ACUPRESSURE - What is Acupressure?

Acupressure is an ancient Oriental therapy, similar in its background and training to Acupuncture; the main difference is that finger pressure, rather than needles, is used on the acu points. Acupressure can be very helpful used as first aid; and some forms are deeply relaxing. A wide range of common disorders can greatly benefit from it-e.g. asthma, arthritis, backache, digestive problems, constipation, migraine. skin problems, allergies, circulatory and menstrual problems and PMT to name just a few.

A fully trained practitioner can bring this gentle therapy to the level of a healing art, particularly effective for all conditions related to stress and deep-seated tensions, whether physical, mental or emotional.

Acupressure is also able to offer the benefits of oriental medicine to children and older or fragile people who have difficulty with the needles used in acupuncture.

The practice of touching specific body points for promoting or restoring balance and well-being originated in northern China in prehistoric times.

Charts dating from 400 B.C. have been discovered, showing lines corresponding to modern acupuncture meridians, without the points.

This suggests that the meridian system and its flows of Qi energy ~ were used therapeutically using touch as well as needles.

By 200 B.C., these practices involving touch, intuition and psychic 'seeing', had become highly developed and were known as 'anma arts'. Acupressure techniques are based on a view of the Universe called 'Taoism', which developed the philosophy of Yin and Yang to explain the inner and outer workings of nature.

Today, many oriental therapeutic arts such as acupuncture, shiatsu, qi-gong and anma massage, are derived from the same source from which acupressure springs.
Meridians are flows of energy running along the body surface, with many underground tributaries connecting with organs and energy systems. The acupoints are like whirlpools, or energy vortices, in this river of energy, where the practitioner can influence the current.

If the cells, organs or systems are either congested or deprived of vitalising energy-qi-for any length of time, it predisposes them to conditions of 'dis-ease', or malfunction. Acupressure treatments restore balance, increase energy and clear blockages, enabling the body to heal itself. The initial comprehensive consultation may explore the patient's medical history, dietary factors. lifestyle and any childhood and/or emotional difficulties.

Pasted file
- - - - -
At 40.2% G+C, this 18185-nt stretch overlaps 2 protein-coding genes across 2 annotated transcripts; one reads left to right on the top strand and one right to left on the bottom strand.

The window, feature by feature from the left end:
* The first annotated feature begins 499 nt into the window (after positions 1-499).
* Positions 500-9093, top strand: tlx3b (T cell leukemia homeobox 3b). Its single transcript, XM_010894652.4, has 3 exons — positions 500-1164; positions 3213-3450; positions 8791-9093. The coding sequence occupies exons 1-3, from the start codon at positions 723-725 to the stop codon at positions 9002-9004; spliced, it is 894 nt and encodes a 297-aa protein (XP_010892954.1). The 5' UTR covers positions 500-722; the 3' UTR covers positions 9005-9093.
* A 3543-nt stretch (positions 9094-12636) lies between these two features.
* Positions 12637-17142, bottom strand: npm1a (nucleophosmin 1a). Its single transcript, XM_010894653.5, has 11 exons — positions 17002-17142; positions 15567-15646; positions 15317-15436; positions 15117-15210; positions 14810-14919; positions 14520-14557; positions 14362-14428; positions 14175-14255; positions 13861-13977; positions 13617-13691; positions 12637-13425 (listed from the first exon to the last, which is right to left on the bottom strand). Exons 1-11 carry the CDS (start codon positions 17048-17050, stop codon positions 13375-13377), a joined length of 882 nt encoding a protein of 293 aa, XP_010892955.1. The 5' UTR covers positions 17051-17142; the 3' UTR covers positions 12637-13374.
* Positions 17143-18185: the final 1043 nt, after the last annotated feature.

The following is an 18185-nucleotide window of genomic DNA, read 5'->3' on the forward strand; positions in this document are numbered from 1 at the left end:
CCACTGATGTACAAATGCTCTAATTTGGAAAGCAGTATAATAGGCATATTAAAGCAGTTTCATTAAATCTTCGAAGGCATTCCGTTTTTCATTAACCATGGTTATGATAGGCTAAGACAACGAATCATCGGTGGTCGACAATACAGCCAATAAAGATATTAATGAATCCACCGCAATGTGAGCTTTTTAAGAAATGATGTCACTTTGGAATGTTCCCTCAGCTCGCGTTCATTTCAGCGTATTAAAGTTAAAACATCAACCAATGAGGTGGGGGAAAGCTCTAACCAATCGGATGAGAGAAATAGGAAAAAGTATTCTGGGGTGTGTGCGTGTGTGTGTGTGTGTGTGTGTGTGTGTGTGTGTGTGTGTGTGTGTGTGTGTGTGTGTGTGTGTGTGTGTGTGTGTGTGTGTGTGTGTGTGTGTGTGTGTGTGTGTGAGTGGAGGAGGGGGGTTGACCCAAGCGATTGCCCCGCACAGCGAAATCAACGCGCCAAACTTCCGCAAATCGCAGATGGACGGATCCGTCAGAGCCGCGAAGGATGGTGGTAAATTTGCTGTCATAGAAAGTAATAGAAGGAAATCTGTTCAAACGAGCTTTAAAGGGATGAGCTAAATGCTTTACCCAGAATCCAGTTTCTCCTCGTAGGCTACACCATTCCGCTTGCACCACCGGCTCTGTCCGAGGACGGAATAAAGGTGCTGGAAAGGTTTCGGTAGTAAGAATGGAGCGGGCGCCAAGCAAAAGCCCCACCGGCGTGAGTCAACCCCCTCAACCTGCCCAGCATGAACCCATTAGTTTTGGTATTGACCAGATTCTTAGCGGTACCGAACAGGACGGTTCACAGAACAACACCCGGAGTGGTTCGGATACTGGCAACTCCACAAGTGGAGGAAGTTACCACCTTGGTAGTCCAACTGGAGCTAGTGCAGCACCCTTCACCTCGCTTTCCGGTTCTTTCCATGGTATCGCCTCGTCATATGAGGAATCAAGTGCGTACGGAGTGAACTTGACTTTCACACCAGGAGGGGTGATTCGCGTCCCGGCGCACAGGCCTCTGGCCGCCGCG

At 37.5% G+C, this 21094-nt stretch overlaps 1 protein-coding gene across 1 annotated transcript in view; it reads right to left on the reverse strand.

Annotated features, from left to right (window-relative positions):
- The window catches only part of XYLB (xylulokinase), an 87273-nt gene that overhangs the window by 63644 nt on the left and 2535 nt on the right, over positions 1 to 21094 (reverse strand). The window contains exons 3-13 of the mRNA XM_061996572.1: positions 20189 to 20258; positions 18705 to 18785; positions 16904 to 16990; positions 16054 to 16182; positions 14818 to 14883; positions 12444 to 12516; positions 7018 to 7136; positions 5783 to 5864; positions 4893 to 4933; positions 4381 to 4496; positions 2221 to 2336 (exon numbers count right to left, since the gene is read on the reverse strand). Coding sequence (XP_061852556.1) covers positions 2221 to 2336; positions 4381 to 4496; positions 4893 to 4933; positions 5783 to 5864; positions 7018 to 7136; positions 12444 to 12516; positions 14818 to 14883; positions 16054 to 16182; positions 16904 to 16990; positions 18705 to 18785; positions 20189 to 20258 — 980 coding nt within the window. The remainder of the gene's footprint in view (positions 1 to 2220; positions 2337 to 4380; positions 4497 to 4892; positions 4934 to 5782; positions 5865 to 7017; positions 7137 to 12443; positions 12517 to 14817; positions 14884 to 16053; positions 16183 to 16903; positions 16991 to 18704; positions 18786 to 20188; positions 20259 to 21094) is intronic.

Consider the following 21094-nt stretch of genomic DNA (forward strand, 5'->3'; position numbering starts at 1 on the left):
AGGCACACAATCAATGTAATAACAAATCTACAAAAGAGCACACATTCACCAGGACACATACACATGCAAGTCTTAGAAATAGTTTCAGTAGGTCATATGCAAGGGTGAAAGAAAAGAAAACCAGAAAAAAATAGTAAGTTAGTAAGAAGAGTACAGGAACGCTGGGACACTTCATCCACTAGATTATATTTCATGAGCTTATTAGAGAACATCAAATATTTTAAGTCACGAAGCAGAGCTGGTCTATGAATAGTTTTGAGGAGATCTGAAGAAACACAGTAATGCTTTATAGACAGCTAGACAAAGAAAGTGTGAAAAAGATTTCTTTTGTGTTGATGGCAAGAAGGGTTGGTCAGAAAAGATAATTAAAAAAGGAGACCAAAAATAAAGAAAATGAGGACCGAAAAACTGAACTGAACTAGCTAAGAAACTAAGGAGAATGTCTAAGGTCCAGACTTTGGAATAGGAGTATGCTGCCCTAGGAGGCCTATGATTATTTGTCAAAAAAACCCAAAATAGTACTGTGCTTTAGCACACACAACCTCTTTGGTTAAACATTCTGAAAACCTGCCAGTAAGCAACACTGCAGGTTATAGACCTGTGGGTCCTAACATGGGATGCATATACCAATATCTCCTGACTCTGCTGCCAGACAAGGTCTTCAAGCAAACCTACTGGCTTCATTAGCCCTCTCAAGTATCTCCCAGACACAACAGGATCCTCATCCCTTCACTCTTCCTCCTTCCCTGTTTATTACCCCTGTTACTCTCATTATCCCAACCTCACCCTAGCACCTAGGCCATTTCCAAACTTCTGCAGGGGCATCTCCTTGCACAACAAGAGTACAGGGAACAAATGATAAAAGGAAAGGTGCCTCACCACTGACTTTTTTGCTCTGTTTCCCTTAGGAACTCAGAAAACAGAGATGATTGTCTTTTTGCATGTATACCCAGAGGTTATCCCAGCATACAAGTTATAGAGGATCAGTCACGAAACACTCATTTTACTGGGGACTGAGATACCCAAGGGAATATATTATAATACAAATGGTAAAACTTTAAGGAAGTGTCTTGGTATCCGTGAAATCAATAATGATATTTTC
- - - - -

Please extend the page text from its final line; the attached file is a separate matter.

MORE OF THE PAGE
Most practitioners take a pulse reading on both wrists, which gives an accurate indication of the state of the fundamental energy within the body meridians and organs. Patients are asked to relax on a couch, whereupon an appropriate number of acupoints are stimulated. With most forms of this therapy. the pressure applied is both deep and firm and may be held for approximately 1-2 minutes. Acupressure works safely and gently; the body is not shocked into activity, so a reasonable time is required for the necessary changes to occur. Initially, a course of 6 weekly treatments is usual. However, chronic conditions may well need more time before they respond.

ACUPUNCTURE - What is Acupuncture?

Acupuncture is part of the complete system of Traditional Chinese Medicine, which has been practised in China for thousands of years. Our Western orthodox medicine views health as the absence of illness or clinical symptoms, the Chinese definition of health is that of complete mental, emotional, social and physical well-being. The list of conditions, which respond to acupuncture, is substantial, but large numbers of patients seek treatment for chronic pain, smoking cessation, asthma, insomnia and ME. Ever-increasing numbers of patients are being referred to practitioners by their GP.